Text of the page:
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South and Central American medical missions surge in April-May

  • Published
  • By Tech. Sgt. Eric Petosky
  • 12th Air Force (Air Forces Southern) Public Affairs
Air Force medical personnel will engage in 13 deployments for training to Central and South America in the months of April and May, a surge accounting for nearly 40% of the DFT missions scheduled for the year. 

DFTs put Air Force medics, active-duty, guard, and reserve, into remote areas of the region to provide patient care, from dentistry to life-altering surgeries. The medics partner with host nation ministries of health and non-governmental aid organizations to not only provide service, but help identify local needs to better serve the population in the future. 

"We continue to leverage these platforms of medical care to deliver a more enduring effect by strengthening the medical capacity of our partner nations," said Col. Scott Van Valkenburg, 12th Air Force (Air Forces Southern) surgeon general. "We continually assess different regions in regards to individual specialties, working closely with NGOs, local doctors, and ministries of health, to identify local and regional health objectives thereby accomplishing more and more. By building these relationships over the years, we will be able to work in a synergistic and more effective manner- it will allows us to provide targeted quality medical care and have a more sustaining impact." 

Twelfth Air Force plans and participates in 30-35 medical DFTs a year. Nearly 110,000 patients are seen, and 600 surgeries performed in more than a dozen countries. AFSOUTH DFTs are a subset of many other SOUTHCOM medical engagements conducted by other service components such as Continuing Promise 2009, a medical goodwill mission conducted from the USNS Comfort.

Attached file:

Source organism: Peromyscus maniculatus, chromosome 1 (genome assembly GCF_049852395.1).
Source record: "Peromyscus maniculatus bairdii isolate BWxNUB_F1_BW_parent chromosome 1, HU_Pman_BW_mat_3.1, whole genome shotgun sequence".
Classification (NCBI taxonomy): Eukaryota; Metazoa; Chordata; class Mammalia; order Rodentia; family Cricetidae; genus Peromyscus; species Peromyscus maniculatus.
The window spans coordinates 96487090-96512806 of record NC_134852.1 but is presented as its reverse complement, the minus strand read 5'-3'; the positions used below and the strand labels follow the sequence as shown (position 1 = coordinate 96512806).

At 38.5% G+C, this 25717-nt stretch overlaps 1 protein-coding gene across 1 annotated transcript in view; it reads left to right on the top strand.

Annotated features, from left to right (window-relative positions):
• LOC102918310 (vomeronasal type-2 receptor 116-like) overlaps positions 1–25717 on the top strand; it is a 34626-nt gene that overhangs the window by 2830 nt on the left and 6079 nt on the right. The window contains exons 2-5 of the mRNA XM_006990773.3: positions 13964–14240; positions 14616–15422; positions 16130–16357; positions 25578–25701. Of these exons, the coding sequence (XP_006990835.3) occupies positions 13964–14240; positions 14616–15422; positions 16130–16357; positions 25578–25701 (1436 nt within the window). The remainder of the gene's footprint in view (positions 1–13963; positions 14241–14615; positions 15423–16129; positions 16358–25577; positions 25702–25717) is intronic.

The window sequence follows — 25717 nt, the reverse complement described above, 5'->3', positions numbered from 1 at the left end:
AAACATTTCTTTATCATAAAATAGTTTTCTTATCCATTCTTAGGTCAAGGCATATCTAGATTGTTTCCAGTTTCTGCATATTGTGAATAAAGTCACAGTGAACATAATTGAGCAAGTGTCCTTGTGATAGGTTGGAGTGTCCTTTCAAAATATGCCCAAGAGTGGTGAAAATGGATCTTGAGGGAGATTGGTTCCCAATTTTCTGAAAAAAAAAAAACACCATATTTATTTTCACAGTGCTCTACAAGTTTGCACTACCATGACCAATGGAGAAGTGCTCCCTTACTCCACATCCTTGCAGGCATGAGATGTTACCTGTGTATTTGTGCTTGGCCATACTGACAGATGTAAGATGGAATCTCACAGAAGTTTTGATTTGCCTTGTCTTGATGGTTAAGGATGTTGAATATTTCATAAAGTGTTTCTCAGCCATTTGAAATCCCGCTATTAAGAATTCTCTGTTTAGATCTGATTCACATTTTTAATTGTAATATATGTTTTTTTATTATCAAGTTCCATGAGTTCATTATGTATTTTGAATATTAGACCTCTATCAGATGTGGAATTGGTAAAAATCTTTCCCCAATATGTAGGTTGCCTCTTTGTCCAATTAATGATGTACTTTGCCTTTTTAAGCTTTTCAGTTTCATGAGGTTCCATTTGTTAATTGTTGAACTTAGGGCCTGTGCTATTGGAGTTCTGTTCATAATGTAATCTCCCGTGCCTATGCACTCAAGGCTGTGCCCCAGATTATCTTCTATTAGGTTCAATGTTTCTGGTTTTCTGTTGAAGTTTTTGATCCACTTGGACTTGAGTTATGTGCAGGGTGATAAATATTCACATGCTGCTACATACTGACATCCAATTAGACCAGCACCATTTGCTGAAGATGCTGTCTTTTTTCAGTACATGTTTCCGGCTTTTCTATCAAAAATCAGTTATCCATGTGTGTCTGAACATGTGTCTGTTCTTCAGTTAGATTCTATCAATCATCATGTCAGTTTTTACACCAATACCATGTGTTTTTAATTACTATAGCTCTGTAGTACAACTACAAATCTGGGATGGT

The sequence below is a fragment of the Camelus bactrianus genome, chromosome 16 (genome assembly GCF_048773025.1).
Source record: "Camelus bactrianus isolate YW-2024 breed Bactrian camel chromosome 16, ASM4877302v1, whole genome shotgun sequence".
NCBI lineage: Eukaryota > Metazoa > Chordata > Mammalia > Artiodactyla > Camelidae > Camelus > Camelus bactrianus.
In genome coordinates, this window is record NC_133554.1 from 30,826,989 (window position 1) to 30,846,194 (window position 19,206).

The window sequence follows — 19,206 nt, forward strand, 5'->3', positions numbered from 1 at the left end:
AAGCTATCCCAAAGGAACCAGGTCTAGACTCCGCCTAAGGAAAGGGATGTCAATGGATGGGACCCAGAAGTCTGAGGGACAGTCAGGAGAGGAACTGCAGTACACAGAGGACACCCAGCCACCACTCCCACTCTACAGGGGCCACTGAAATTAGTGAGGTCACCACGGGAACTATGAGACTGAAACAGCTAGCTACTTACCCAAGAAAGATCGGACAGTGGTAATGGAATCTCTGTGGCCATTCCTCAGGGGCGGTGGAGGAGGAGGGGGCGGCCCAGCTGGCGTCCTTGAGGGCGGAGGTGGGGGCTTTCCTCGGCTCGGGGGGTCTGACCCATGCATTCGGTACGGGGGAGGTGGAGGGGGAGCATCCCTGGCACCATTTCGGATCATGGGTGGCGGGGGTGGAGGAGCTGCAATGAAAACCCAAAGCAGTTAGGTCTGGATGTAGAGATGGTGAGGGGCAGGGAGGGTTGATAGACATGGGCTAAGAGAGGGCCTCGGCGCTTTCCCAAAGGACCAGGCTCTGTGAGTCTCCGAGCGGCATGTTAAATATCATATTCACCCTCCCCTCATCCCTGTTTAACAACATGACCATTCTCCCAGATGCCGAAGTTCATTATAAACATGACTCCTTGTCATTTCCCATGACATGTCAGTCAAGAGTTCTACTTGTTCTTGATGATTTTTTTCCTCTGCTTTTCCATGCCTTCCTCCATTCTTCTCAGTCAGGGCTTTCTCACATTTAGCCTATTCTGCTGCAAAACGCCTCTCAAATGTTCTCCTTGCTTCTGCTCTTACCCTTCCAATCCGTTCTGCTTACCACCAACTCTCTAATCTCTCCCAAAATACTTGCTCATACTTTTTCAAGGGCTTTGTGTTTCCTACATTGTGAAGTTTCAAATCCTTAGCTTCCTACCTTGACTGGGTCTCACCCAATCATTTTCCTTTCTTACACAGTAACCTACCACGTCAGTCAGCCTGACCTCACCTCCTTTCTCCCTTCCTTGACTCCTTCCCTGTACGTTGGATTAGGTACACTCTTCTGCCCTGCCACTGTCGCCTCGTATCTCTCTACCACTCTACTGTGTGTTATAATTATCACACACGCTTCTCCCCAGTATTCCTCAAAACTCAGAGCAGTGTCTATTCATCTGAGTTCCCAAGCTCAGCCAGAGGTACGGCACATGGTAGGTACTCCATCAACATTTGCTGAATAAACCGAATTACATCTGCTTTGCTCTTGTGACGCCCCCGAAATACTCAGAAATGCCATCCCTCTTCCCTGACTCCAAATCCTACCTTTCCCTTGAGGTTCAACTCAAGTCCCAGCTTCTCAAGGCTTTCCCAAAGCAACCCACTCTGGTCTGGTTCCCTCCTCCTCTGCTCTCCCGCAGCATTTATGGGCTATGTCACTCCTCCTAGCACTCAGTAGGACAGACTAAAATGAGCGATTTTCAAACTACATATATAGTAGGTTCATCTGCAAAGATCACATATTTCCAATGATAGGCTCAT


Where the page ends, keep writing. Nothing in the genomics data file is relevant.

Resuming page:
So far, missions have been conducted in Panama, Dominican Republic, Costa Rica, Jamaica and Honduras. The focus of the missions changes based on the needs of the region. For example, Air Force ear, nose, and throat specialists deployed to Panama, while general medical teams deployed to Jamaica and Honduras. 

Col. Van Valkenburg said without a solid multinational, joint, and total force team, the missions would not be possible. 

"With such high mission density, it is essential that all agencies and units involved communicate and work effectively as one force," he said. "DFTs illustrate how active-duty forces, Guard, and Reserve units from all services, from all over the United States deploy their medical staff to support the same mission. From regional medical centers to smaller clinics, everyone does their part, and we've been very successful."